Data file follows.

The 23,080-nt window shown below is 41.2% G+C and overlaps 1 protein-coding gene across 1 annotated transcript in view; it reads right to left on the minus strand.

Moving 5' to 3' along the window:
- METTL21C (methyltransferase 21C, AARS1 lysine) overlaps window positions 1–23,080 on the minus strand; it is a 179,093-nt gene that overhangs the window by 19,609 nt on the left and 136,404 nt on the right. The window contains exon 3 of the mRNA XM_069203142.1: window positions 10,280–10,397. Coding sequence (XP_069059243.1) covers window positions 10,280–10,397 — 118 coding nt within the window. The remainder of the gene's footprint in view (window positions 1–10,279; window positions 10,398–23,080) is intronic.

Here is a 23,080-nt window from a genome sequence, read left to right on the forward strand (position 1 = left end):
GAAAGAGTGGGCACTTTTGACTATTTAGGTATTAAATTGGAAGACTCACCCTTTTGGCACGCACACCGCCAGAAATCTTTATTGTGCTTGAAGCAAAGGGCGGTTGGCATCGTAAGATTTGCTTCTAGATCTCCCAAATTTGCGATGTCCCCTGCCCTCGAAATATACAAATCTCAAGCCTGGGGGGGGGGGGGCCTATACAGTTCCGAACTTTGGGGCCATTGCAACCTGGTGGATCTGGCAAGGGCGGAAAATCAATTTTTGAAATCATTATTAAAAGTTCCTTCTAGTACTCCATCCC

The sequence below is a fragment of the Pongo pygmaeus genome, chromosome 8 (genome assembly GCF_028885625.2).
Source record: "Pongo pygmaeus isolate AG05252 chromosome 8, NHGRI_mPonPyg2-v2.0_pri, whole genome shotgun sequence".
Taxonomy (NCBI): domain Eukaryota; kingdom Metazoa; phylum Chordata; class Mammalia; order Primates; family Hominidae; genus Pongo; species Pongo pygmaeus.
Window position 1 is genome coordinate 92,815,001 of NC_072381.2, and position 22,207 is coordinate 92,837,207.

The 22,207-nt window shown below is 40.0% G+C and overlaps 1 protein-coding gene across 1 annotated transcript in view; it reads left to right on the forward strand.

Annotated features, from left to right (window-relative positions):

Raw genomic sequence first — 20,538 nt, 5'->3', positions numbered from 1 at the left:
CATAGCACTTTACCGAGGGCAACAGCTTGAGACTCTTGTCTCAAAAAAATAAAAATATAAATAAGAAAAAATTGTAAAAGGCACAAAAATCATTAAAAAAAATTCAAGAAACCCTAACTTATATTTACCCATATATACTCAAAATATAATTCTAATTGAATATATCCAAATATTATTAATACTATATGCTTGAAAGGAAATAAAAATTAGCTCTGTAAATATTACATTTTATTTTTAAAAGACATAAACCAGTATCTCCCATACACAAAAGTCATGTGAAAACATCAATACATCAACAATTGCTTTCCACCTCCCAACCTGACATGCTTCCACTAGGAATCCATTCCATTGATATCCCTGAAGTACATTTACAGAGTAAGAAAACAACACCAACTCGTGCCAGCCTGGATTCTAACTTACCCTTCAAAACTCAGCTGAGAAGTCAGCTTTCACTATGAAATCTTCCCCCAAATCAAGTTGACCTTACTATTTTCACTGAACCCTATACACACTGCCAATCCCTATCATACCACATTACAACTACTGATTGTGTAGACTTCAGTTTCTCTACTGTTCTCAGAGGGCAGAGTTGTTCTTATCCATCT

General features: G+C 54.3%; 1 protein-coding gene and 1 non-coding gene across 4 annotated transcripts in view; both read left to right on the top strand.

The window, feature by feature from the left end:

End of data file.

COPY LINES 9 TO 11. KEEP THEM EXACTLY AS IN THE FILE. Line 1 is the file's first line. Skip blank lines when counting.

Window position 1 is genome coordinate 92,815,001 of NC_072381.2, and position 22,207 is coordinate 92,837,207.

The 22,207-nt window shown below is 40.0% G+C and overlaps 1 protein-coding gene across 1 annotated transcript in view; it reads left to right on the forward strand.

Annotated features, from left to right (window-relative positions):